I think I want to like this author's books more than I do. They try too hard and sound unlike real teens; I can't buy into more than the premise or the tropes behind the characters. Just not a novel or a type of contemporary novel for me. 

 Sugar Skulls by Lisa Mantchev and Glenn Dallas

Welcome to Cyrene, a city where energy is currency and music is the lifeblood of its young citizens. Everyone lives on the grid, and the residents of the world’s largest playground are encouraged to pursue every physical and emotional pleasure imaginable.

Vee is the lead singer of the Sugar Skulls, an all-girl band that is Corporate’s newest pet project. Micah haunts the city like a ghost after an overdose of a deadly illegal street drug knocks him off the grid. When Micah and Vee forge an immediate, undeniable connection, their troubled worlds collide.

Trading concert stages for Cyrene’s rooftops and back alleys, they have to evade vicious thugs and Vee’s possessive manager as they unravel the mysteries connected to their dark pasts. And before the curtain falls, Micah and Vee will bring the city to its knees in their desperate bid for love, home, and a future together.

I had a good time reading my first novel from Lisa Matchev -- (it was her novel Ticker) -- and was so intrigued by the premise behind Sugar Skulls. But the novel is... messy. Confusing. Fantasy and scifi are my favorites and sink or swim fantasy is not something I am unfamiliar with. But I made it 28% and felt like I was as lost then as at the beginning. It was to the point of frustration and I set the book down. 

Saturday, November 21, 2015

Two Minute Review: The Aeronaut's Windlass by Jim Butcher

Title: The Aeronaut's Windlass
Author: Jim Butcher
Genre: fantasy, steampunk
Series: The Cinder Spires #1
Pages: 630
Published: September 2015
Source: publishers via NetGalley
Rating: 3.5/5

Since time immemorial, the Spires have sheltered humanity, towering for miles over the mist-shrouded surface of the world. Within their halls, aristocratic houses have ruled for generations, developing scientific marvels, fostering trade alliances, and building fleets of airships to keep the peace.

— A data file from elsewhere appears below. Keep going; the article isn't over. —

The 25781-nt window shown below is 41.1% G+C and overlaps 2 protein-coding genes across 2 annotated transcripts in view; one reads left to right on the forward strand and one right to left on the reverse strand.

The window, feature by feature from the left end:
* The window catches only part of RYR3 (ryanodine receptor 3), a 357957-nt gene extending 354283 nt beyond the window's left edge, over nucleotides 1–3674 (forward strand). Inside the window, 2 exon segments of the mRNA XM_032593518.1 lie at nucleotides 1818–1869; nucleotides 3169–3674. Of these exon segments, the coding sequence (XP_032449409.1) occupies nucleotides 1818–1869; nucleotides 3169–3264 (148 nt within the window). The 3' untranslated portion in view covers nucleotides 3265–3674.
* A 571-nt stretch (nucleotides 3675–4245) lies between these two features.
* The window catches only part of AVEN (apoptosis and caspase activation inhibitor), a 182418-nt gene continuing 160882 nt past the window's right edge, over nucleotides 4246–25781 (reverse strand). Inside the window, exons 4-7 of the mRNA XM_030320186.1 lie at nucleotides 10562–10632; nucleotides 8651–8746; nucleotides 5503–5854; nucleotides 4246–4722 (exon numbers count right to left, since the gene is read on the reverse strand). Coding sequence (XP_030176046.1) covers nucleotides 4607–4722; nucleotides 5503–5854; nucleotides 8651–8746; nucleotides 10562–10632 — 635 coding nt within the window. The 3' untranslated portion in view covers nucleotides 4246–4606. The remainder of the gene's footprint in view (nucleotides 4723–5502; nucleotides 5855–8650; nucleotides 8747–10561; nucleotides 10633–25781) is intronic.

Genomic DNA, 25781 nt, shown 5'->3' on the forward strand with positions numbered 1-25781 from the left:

Captain Grimm commands the merchant ship, Predator. Fiercely loyal to Spire Albion, he has taken their side in the cold war with Spire Aurora, disrupting the enemy’s shipping lines by attacking their cargo vessels. But when the Predator is severely damaged in combat, leaving captain and crew grounded, Grimm is offered a proposition from the Spirearch of Albion—to join a team of agents on a vital mission in exchange for fully restoring Predator to its fighting glory.

And even as Grimm undertakes this dangerous task, he will learn that the conflict between the Spires is merely a premonition of things to come. Humanity’s ancient enemy, silent for more than ten thousand years, has begun to stir once more. And death will follow in its wake…

Jim Butcher and I have had an uneven relationship for years. Up until this novel, I could love (Codex Alera series) or leave (Harry Dresden) his work. And then I read The Aeronaut's Windlass and I didn't (and still don't, months later) know quite what to make of it or how I feel about it. I mean, I should love it. It should have worked for me in so many ways on so many levels. And yet.... I didn't. It didn't. There were some bright spots and characters, but on the whole, it's not the author's best work.

Don't get me wrong. I mean, I liked the novel okay --- I finished it and I wouldn't finish a 630 page novel I did not like. I just kept waiting for the worldbuilding to hit the sweet spot, the characters to gel and connect, or a favorite to emerge, or the plot to engage on a more than superficial level --- something to coalesce into the awesome I'd seen before in the author's world of Codex Alera. And for me? It just never happened. Sink or swim fantasy worldbuilding is often my favorite -- but this was a sink or swin fantasy without learning how to hold your breath. Butcher just LAUNCHES into this mad world and I couldn't grasp the cultures or the interpersonal relationships, which means he was trying too hard and it was too convoluted. 

There are good bones here and I think I can get where Butcher wants me to go, if I give the inevitable sequel a try. It's a large commitment and while book one wasn't what I had hoped to find or what the author is capable of, I do think Butcher can pull together a more coherent sequel with The Olympian Affair This one started out strong, but loses steam midway (and it's just soooooo long). On the plus side, it's undeniably full of ideas, creative applications of steampunk, and some very memorable characters.


Thursday, November 19, 2015

Review: Young Widows Club by Alexandra Coutts

Title:  Young Widows Club
Author: Alexandra Coutts
Genre: contemporary
Series: N/A
Pages: 304
Published: November 10 2015
Source: publishers via NetGalley for review
Rating: 3.5/5

First came love, then came marriage, and then...

For seventeen-year-old Tam, running off to marry her musician boyfriend is the ideal escape from her claustrophobic high-school life on the island, and the ultimate rebellion against her father and stepmother. But when Tam becomes a widow just weeks later, the shell-shocked teen is forced to find her way forward by going back to the life she thought she’d moved beyond—even as her struggle to deal with her grief is forcing her to reinvent herself and reach out to others in ways she never imagined.